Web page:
Jerry Revich
Analyst at The Goldman Sachs Group

Okay. And what we've seen is higher baseline post major outages. We've seen generally a 30% peak-to-trough decline as the second adopters, if you will, wind up installing gensets a year after the peak installation rate. Can you just talk about, based on your IHCs, how you feel like that might play out this year? I know we touched on it on the last quarter's call, but I'm wondering if you could expand on that, given we've got one more quarter of information across the board here.

Aaron P. Jagdfeld
Chairman, President and Chief Executive Officer at Generac

Yeah, Jerry, this is Aaron. Again, I think when you think of the category, I don't know the historical context if the right place to look. I mean, the category has changed dramatically over the last several years. And I think all of the major kind of trends that underlie the demand in the category and the strength that we're seeing, in particular in IHCs, we believe, are going to remain intact here for the foreseeable future.

So I think that -- frankly, I just think the world's changed, so to speak, whether it's work-from-home or whether it's -- so that's our Home as a Sanctuary trend or whether it's the power quality trends that continue to be front and center for homeowners. I mean, you have homeowners who -- they're buying the category today or at least shopping the category today because they're worried about a potential outage. The category used to be all about outages happening.

And it's still largely -- that's an important demand catalyst, but all the rhetoric and dialogue around utility companies struggling with raw supply, as we work to electrify everything, as we're decarbonizing the grid, all of this kind of rapid shift in how we produce energy and consume energy is exposing the -- just massive vulnerabilities in supply and demand balancing. And that is something that is, obviously, a catalyst for not just home standby generators but also C&I products, our clean energy products, our grid services products.

Those are all directly in line to benefit from just the sheer chaos that the grid has become. It's a patchwork quilt, to begin with, but now it's a quilt with a lot of holes in it. And you're talking about massive concerns by people about just keeping their lights on, keeping their families safe, their home, their properties safe, their business, their livelihood safe, all of these things operating. So I think it's just -- I don't know that you can compare it to kind of what has happened historically in any of those categories.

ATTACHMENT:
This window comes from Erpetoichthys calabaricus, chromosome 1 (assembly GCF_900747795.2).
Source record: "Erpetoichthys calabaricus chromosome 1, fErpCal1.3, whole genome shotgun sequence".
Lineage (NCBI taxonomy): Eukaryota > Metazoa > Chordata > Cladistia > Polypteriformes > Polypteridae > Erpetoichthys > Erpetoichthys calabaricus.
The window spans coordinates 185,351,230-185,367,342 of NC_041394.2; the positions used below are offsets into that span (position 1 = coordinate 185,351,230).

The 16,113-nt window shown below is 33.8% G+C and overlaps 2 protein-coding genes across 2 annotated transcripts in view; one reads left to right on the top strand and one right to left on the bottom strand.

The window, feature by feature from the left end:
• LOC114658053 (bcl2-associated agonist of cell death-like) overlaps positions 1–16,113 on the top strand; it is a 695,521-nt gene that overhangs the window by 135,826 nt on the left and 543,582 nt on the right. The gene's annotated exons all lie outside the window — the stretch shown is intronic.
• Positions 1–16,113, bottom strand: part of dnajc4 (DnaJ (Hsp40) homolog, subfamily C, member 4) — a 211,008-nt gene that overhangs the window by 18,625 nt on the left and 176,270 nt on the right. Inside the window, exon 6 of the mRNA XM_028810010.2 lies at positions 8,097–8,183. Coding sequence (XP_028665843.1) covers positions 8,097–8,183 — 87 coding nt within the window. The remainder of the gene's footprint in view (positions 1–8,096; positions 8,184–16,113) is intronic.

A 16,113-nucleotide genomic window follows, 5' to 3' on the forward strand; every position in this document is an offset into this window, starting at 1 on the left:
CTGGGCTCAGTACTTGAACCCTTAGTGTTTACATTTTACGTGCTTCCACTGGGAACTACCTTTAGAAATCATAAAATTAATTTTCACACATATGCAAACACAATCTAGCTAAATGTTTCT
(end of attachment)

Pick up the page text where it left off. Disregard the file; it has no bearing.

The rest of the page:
Operator

And your next question is from William Grippin of UBS.

William Grippin
Analyst at UBS Group

Great. Appreciate you squeeze me in here. Just a simple one here, but wondering if you could talk about some of the puts and takes on the sequential margin improvement in the Domestic segment. And specifically, to what extent any product discounting initiatives may have been an offset to that?

York A. Ragen
Chief Financial Officer at Generac

No, that, I mean, pricing -- price realization is actually going up. There's, if anything, very limited promotion going on. I mean, there's always some just general underlying -- undercurrent of some minor promotions.

Aaron P. Jagdfeld
Chairman, President and Chief Executive Officer at Generac

We have planned promotions that are there but...

York A. Ragen
Chief Financial Officer at Generac

But I mean, normally when we're not in a backlog situation, there's an ordinary course of promotions. But even when you're in backlog, you have some minor promotions going on. So sequentially, there's nothing going on there. And in fact, we've, obviously, raised price, repriced the backlog June 1. And I think partly maybe where you're going with that is did that price increase stick in the marketplace? And it did.